It was a relief to be back in the warmth of Marrakesh. During my time resting up in the mountains I was wearing a t-shirt, fleece and waterproof jacket and still felt the cold. Now I was back to wearing a t-shirt again without freezing. Accommodation in the city was a nightmare; the Hotel Ali was full and so were the next three hotels I tried. All I wanted was to lie down and rest and finally found myself booking into a cheap hotel, I think it was the Hotel Africa or Sahara or something like that, at the end of an alleyway in the old city. I was too tired that afternoon to do anything except rest. I managed to get out in the evening to a small café for my first meal in a long time. I regretted my choice of hotel by the following morning and went off in search of something more comfortable to be ill in. The weather had turned for the worst and it was raining steadily from a heavy overcast sky. After spending an hour room hunting I found a single room in a fairly modest establishment for a reasonable price. That was my first job of the day completed; the next was to find an English-speaking doctor to find a cure to this mystery fever I was still suffering from. The receptionist at the hotel gave me directions to find Dr Arrad who had a surgery just around the corner.

I arrived at the surgery to find Dr Arrad out to lunch. While waiting for him to return a nurse got busy taking my temperature and making an initial diagnosis. Dr Arrad arrived up the stairs while I sat huddled in the waiting room shivering again. He told me I was suffering from a high fever and gave me a prescription for some antibiotics and painkillers, which I could pick up from the pharmacy along the street. I thanked him and asked how much I owed, but he refused to take any money and wished me a speedy recovery instead. I walked slowly to the pharmacy to pick up my drugs and then returned to my hotel room for the rest of the day.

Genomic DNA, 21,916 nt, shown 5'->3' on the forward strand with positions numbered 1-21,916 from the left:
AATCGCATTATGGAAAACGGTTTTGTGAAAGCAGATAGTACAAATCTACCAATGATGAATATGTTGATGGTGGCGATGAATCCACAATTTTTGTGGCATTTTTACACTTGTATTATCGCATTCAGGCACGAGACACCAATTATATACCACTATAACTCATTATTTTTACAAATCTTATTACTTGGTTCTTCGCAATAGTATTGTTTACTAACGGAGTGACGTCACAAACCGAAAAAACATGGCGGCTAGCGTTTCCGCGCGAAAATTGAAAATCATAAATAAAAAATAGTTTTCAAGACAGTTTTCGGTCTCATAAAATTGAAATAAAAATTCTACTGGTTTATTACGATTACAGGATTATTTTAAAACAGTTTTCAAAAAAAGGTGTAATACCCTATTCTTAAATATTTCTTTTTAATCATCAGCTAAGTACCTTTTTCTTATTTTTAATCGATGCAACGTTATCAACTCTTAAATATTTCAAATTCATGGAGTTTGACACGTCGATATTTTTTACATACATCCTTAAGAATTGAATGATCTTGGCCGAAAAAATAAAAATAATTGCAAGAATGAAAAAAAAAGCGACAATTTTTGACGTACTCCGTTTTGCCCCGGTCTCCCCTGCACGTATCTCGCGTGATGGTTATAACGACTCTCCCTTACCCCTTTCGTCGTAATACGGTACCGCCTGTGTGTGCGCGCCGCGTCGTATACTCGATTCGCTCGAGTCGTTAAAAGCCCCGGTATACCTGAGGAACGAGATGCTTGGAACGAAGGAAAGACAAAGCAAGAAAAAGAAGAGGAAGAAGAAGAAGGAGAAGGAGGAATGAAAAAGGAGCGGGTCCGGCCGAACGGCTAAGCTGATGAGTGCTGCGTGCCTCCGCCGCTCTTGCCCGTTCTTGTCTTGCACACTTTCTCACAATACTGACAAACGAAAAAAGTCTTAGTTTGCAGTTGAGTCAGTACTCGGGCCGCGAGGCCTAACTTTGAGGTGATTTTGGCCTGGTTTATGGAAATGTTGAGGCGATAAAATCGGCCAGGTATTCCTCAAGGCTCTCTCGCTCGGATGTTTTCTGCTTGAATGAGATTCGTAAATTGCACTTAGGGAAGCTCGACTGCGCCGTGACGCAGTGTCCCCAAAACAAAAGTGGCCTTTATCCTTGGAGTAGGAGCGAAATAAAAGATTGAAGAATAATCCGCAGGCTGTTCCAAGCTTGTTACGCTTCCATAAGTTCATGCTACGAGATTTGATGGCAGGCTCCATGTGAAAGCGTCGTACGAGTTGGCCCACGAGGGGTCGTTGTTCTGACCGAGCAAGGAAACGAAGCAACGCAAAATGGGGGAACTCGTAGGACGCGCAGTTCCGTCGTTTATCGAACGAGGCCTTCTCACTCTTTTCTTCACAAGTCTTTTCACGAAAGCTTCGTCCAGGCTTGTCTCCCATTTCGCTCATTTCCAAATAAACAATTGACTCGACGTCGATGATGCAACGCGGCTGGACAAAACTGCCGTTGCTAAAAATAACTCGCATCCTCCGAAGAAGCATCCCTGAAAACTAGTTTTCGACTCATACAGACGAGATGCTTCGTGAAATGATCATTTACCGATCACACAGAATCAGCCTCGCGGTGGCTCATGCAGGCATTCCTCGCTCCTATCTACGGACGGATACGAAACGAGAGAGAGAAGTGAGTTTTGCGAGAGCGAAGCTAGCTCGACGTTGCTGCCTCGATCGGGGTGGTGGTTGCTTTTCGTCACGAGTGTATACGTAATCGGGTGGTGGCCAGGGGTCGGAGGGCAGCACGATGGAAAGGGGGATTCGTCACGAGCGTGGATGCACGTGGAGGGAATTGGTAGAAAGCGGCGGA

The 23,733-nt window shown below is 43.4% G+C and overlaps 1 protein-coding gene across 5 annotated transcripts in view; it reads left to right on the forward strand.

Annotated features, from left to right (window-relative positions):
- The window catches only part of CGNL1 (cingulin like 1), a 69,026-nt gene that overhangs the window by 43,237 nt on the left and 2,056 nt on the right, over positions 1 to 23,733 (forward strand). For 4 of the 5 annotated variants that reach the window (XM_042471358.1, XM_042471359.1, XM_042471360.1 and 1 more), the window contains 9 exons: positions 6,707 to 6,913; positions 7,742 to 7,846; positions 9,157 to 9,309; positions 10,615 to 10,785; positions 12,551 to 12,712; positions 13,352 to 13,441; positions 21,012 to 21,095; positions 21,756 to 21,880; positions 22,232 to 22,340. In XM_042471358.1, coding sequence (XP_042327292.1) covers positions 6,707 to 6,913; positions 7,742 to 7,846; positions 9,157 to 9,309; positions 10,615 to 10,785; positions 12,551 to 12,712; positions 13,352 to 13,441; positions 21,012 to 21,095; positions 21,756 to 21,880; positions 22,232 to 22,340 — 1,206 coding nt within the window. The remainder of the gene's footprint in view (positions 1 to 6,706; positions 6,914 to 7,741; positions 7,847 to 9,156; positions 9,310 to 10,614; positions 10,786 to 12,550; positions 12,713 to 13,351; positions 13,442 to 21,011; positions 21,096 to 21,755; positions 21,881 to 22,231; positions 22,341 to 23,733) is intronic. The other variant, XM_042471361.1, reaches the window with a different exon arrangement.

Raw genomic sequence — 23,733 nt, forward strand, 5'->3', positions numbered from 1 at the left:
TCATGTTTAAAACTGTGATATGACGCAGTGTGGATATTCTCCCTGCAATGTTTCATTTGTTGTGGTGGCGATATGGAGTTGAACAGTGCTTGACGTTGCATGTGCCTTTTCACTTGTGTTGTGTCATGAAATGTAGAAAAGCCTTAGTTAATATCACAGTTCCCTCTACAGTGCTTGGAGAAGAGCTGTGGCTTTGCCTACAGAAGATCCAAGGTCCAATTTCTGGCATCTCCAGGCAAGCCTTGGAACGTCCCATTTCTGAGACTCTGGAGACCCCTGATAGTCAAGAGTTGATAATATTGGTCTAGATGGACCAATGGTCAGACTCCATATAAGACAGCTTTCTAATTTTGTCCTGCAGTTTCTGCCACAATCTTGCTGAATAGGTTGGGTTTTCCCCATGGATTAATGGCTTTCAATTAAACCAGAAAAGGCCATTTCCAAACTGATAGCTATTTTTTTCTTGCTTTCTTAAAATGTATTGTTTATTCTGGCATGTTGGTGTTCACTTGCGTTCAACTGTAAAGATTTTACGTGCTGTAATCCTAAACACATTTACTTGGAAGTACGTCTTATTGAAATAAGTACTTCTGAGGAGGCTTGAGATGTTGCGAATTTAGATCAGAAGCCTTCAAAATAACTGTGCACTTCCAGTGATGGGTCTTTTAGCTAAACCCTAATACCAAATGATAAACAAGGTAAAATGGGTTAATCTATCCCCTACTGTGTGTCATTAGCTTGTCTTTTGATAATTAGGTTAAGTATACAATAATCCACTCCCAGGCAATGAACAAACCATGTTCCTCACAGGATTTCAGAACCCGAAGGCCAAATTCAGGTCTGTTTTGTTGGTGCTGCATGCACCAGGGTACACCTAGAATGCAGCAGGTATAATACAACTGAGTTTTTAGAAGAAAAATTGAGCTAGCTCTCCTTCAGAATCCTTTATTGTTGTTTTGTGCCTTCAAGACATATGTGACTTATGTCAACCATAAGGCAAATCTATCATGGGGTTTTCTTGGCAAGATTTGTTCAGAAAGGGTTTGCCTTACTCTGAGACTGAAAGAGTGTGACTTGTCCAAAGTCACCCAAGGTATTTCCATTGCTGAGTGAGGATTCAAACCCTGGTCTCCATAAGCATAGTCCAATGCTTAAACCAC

The next few days began to follow the same routine. The antibiotics began to work fairly quickly, but I was still feeling very weak. It took another four days for me to recover enough to once again start travelling. These days followed a similar routine, mostly arranged around eating. In the morning I would wander down to Place Djemaa el-Fna for a glass (or two) of freshly squeezed orange juice, always from the same stall where the owner recognized me every time with a big smile and hearty handshake. At lunchtime I would go to a café, next door to the pharmacy, for a kebab and in the evening a meal, usually at the buffet at the Hotel Ali. In between I would either listen to the World Service on my short-wave radio or read a book. One morning I bought an old copy of the Independent and read every article in the paper from front to back page. Sometimes I would spend these hours reading in my room at the hotel, but as I was getting better and the weather was once again improving I would wander off to one of the many parks and gardens in and around the city walls and spend the afternoon lying on a bench under a shady palm tree.

Continue reading this journey: East of the Atlas